(You could argue pressure from these deals should get kicked upstairs, and land on the desk of new GM Brian MacLellan. And you’d be making a legit argument if you did.)

The list goes on and on. Brooks Laich, who’s name was floated as a potential buyout candidate this summer, is under pressure to finally get healthy and justify his place as Washington’s third highest-paid forward behind Ovechkin and Nicklas Backstrom. Two-time Norris finalists Mike Green’s under pressure to perform in a contract year. There’s a lot riding on Evgeni Kuznetsov to make good on the hype and produce in his first full NHL campaign and, heck, there’s probably some pressure on Tom Wilson to improve on last year’s decent rookie campaign, and avoid the dreaded sophomore slump.

With that said, let’s queue up the theme song!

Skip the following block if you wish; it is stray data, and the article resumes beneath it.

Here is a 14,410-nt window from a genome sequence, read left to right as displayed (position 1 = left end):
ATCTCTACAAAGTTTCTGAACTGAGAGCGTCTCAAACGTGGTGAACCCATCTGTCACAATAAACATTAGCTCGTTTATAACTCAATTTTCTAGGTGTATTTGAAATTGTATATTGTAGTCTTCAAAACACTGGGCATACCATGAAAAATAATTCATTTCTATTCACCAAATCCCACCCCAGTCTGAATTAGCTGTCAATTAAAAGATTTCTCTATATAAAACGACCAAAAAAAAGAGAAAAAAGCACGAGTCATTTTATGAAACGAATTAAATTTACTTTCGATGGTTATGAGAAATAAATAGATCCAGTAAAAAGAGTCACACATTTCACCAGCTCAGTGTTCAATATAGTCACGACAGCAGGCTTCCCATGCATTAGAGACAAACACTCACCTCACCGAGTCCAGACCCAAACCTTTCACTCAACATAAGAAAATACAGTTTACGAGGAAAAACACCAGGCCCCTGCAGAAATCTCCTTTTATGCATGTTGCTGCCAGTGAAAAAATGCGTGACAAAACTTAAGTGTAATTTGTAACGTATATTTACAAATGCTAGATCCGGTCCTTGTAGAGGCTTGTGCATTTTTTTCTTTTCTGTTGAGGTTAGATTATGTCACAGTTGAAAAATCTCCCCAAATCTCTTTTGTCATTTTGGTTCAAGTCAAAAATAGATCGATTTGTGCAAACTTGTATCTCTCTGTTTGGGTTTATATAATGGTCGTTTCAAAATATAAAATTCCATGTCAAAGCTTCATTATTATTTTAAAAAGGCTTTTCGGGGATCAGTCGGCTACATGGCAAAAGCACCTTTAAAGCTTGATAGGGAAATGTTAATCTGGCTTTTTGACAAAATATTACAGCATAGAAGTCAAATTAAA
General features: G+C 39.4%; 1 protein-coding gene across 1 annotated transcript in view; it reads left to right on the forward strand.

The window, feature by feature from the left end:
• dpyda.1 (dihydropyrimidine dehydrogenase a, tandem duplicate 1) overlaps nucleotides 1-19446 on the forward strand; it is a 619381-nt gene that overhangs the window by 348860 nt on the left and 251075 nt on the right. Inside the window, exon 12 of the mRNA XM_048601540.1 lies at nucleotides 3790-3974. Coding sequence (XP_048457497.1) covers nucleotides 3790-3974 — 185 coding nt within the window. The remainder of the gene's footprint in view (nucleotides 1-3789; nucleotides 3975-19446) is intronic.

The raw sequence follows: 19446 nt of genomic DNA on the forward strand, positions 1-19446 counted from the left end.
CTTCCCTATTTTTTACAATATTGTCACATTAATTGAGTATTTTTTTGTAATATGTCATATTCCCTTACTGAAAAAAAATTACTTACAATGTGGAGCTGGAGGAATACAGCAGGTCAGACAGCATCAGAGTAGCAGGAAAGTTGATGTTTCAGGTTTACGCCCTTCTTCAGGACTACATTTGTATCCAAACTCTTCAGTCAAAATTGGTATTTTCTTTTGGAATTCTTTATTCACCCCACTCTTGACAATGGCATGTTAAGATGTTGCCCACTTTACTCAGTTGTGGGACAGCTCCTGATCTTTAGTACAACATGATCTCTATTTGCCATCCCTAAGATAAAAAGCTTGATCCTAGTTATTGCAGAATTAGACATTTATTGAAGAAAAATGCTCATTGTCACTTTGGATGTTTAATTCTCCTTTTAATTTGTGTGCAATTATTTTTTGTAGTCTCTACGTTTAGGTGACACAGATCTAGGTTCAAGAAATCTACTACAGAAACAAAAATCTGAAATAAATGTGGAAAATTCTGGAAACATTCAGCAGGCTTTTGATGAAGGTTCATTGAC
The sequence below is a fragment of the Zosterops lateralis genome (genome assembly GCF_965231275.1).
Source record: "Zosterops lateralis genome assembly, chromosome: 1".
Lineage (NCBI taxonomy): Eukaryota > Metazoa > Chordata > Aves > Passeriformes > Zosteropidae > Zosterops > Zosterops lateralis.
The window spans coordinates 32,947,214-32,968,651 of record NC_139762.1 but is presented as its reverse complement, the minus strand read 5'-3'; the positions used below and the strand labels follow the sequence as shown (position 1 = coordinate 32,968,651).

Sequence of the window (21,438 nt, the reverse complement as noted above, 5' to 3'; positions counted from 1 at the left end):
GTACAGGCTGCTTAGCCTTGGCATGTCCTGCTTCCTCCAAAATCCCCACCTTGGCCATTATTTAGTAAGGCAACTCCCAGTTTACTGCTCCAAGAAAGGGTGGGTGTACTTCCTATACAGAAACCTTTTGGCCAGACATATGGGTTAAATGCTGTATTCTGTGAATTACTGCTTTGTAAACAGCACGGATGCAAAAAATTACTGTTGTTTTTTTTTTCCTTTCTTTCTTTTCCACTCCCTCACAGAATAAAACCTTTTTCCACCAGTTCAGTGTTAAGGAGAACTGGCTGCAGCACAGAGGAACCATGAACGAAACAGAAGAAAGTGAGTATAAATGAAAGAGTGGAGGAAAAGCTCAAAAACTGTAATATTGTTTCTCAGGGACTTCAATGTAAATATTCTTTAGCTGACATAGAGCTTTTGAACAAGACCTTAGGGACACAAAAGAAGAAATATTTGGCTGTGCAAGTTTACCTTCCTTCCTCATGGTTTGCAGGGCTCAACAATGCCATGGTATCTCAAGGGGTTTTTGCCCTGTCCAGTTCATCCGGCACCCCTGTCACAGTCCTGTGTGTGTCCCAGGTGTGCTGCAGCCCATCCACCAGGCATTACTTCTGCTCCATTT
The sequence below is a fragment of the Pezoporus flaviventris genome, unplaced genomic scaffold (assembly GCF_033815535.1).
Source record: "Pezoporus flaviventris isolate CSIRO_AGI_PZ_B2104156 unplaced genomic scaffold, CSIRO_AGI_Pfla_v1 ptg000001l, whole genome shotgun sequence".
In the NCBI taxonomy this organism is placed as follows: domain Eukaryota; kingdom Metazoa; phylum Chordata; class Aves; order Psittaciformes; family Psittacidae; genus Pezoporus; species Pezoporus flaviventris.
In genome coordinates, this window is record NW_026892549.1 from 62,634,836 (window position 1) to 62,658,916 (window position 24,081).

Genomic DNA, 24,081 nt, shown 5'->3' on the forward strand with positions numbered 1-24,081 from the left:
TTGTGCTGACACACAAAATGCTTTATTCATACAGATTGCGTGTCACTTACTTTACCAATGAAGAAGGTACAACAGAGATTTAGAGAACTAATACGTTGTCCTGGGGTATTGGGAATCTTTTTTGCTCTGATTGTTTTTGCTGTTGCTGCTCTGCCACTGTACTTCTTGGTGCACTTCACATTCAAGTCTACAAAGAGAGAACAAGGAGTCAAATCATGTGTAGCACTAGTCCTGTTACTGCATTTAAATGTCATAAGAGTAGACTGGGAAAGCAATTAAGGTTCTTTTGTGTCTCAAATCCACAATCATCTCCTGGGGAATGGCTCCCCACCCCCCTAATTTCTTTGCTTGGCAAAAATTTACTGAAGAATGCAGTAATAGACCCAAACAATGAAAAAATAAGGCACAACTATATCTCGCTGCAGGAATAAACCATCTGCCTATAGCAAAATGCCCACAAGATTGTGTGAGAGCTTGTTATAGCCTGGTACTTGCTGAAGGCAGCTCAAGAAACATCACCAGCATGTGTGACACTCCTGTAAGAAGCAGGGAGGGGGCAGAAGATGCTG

Video: Mika Zibanejad’s check to Tyler Bozak’s head

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Saturday’s been unkind to the Toronto Maple Leafs, and not just on the scoreboard (where it’s 3-0 early on against the Ottawa Senators).

The Maple Leafs lost Tyler Bozak to an apparent upper-body injury thanks to a questionable hit by Sens forward Mika Zibanejad.

You can judge that check (which drew a minor penalty for illegal check to the head) in the video above. Again, Bozak will not return to tonight’s game.

It’s unclear if Bozak will miss time beyond this contest.

Malcolm Subban hospitalized after taking puck to throat

Malcolm Subban
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Scary stuff on Saturday: multiple reporters (including the Maine Hockey Journal’s Chris Roy) note that Malcolm Subban was taken to a hospital after a puck struck his throat during warm-ups.

There’s no word yet on Subban’s condition beyond that he was taken away in an ambulance.

The AHL’s Providence Bruins seem like they’ve been left scrambling for a backup goalie in Subban’s absence.

Subban stated days ago that he’s taken some significant steps forward during the 2015-16 season.

 

Senators get Kyle Turris back on Saturday

Ottawa Senators' Kyle Turris celebrates his game-winning goal against the Montreal Canadiens during overtime of an NHL hockey game Tuesday, Nov. 3, 2015, in Montreal. (Paul Chiasson/The Canadian Press via AP)